Any business should be able to advertise and market its products and services wherever and whenever it likes, right? That’s the belief most people will probably have. After all we live in a capitalist society which is underpinned by advertising and marketing. If a company has got the wherewithal to advertise, then it should be able to do so. It might surprise you, however, to discover that our perceived ‘laissez faire’ attitude to advertising, in other words the belief that anything goes, might actually be incorrect. Advertising isn’t the free and easy place we maybe thought it was; particularly if you ply your trade in the debt management industry. You might wonder why that’s important: well read on and you’ll see.
A press release by Business Wire, a Berkshire Hathaway Company, has brought to light a very interesting story that would normally have passed most people by. The Office for Fair Trading issued guidance on the 14 June this year about the standards of advertising in the debt management industry. The guidance stated that the OFT thought that the likes of Google and Twitter were ‘inappropriate’ platforms for these companies to advertise in. Furthermore the guidelines also proposed to impose restrictions on the use of PPC advertising and the use of social networks for that industry. The debt management industry was given until September 6 to respond.
The OFT document admittedly is only draft guidance at the moment, and only extends to those licensees actively practising debt counselling and debt adjustment. However, its suggestions aren’t just limited to PPC and the social media. The guidance also extends to cover involvement in all forums and blogs, and the use of contextual advertising, in other words, targeted advertisements, based on the content of websites on which the adverts appear. The document states:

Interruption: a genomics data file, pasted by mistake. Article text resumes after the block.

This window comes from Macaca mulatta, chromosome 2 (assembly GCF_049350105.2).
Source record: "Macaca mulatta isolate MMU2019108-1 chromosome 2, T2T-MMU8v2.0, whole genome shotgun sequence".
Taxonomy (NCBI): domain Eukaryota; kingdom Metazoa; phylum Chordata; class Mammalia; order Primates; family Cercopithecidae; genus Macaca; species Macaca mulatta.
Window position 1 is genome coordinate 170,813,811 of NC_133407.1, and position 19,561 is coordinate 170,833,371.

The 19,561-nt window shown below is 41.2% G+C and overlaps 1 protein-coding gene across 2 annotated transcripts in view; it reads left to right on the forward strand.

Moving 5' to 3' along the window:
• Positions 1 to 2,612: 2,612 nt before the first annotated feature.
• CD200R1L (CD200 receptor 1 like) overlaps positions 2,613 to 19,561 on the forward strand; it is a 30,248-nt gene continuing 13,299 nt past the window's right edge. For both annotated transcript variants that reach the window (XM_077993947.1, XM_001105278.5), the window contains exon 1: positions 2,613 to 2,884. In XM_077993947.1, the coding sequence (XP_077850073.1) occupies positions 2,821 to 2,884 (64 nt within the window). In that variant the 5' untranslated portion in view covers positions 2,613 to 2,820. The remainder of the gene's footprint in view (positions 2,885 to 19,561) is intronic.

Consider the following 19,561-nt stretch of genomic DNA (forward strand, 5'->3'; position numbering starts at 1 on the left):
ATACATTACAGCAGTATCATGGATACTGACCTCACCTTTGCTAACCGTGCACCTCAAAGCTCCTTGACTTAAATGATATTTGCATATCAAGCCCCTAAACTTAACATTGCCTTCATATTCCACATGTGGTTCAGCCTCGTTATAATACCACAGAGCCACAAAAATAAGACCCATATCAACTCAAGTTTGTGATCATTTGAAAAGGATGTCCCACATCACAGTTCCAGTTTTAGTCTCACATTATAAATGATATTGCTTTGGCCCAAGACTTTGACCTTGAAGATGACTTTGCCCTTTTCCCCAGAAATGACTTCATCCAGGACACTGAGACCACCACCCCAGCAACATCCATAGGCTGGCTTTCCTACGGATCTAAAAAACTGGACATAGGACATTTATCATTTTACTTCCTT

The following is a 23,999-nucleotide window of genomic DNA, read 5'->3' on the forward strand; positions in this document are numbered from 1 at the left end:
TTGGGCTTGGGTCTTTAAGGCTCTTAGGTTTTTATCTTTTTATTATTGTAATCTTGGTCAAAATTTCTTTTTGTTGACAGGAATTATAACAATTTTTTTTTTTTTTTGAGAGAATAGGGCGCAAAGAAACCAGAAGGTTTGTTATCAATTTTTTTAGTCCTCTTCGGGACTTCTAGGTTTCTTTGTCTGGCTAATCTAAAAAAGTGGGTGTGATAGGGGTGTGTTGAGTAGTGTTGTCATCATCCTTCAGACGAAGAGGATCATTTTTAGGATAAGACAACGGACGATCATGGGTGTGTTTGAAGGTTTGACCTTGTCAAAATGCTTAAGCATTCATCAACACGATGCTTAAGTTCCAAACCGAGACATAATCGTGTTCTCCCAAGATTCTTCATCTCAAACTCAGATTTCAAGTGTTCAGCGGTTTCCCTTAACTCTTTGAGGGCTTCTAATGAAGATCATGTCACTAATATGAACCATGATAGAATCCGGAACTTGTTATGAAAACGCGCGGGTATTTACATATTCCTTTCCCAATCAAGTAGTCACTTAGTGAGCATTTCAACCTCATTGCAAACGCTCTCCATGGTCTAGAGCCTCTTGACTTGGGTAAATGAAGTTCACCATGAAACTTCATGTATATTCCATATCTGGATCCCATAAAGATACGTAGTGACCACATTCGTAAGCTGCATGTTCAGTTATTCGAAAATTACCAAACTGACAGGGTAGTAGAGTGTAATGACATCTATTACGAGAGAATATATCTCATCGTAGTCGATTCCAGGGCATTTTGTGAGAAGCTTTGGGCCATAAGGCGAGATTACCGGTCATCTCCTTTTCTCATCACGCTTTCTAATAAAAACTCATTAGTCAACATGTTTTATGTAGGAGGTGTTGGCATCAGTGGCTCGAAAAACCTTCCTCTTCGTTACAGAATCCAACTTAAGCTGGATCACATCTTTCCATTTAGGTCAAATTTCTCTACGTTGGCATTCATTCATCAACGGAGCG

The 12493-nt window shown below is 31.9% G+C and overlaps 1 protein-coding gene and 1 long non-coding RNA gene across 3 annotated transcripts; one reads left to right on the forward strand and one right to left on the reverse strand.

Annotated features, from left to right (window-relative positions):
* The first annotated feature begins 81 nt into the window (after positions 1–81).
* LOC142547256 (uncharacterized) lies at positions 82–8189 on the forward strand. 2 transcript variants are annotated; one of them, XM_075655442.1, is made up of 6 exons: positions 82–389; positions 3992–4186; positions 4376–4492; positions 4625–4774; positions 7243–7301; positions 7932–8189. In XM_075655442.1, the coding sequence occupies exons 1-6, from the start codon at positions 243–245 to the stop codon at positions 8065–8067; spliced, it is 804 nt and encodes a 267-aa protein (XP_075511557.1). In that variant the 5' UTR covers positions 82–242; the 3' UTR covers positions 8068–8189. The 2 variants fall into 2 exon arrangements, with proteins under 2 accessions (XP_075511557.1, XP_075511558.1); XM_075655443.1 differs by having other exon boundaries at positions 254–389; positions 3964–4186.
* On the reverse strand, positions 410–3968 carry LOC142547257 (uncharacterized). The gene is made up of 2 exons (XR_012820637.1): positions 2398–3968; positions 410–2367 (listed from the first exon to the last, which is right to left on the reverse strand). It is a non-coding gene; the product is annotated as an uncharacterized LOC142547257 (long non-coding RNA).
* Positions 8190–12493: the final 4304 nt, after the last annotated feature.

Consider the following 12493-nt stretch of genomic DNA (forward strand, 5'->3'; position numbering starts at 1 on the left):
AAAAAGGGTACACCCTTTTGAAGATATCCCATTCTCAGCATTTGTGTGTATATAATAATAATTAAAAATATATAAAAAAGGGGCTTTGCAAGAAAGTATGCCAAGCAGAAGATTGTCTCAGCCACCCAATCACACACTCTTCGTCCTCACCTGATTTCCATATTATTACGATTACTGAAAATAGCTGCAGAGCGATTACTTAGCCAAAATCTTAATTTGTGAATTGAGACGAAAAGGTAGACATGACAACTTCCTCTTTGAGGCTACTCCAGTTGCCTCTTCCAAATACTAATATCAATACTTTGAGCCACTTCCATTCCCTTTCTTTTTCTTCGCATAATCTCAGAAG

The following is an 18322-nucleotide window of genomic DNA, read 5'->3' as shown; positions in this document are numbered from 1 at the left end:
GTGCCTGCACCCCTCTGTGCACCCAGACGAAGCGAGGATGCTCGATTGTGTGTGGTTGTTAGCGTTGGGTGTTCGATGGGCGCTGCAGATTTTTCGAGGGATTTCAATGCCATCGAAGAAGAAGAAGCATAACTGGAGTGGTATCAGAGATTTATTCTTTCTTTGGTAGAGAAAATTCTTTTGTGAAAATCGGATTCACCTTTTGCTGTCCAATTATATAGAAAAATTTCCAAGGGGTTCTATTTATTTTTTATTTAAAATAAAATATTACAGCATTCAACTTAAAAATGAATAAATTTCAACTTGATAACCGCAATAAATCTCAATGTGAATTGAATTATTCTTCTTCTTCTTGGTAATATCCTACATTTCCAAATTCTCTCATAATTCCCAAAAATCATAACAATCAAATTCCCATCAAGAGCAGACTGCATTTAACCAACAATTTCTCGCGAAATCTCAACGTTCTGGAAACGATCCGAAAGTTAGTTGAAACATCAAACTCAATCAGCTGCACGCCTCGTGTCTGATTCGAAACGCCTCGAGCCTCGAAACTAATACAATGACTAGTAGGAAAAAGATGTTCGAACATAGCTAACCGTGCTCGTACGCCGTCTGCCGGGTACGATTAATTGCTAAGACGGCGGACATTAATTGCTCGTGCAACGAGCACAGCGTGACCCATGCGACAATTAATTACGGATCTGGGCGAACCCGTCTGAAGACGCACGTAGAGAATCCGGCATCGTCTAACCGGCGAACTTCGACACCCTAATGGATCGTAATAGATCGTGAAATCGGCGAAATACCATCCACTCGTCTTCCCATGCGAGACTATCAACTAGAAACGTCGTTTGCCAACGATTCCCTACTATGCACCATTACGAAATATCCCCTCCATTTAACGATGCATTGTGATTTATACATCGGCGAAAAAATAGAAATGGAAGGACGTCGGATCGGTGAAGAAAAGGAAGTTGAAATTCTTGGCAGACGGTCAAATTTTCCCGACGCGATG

“The OFT considers that search engine-sponsored links and online messaging forums which limit the number of characters( ie Twitter) are unlikely to be an appropriate means of providing consumers with sufficiently balanced and adequate information.”
There has been understandable criticism of these draft guidelines. Many businesses believe they effectively prevent organisations from using advertising platforms, and therefore place unnecessary restraints on commercial freedom. What is probably far more worrying is the fact that these guidelines could soon also be applied to the credit industry, which is currently being reviewed by the government. ‘Credit’ is the fifth most expensive term to bid for on Google, at $47.12 per click. Text ads appearing in the Google search results were responsible for 97 percent of the Google’s revenue over the past year.
“The DRF believes that, as long as a licensee’s search engine marketing is legal, that intellectual property and defamation laws are enough to ensure its proper use and any further restrictions would be a restraint of trade.”
“It seems to DRF that as long as profiles within social applications and content of linked pages are compliant, that there should be no reason to restrict licensee’s use of these media. Enforcing this restriction would leave commercial licensees without a legitimate right of rebuttal or being able to defend company reputation.”
“The DRF also believes that to impose the requirement that any content on social networks should be identified, as a promotional statement would be inaccurate, unfair and a restraint of reasonable commercial freedoms and business practices. It is understood that statements made by a licensee should be compliant wherever they appear, but content on Facebook/Twitter and other social networking is not necessarily only marketing communication. It can also be conversational, informational or campaigning. We agree paid-for content should be distinguished as such and, on the internet, should link to pages that are fully compliant. However, we believe a clear distinction needs to be drawn between paid-for social media and ordinary day-to-day use of social media by licensees.”
We’ll now have to wait and see how the OFT responds to these statements. However, if these restrictions are made binding, then it does beg the question what will be next. Maybe all financial services, and then, who knows?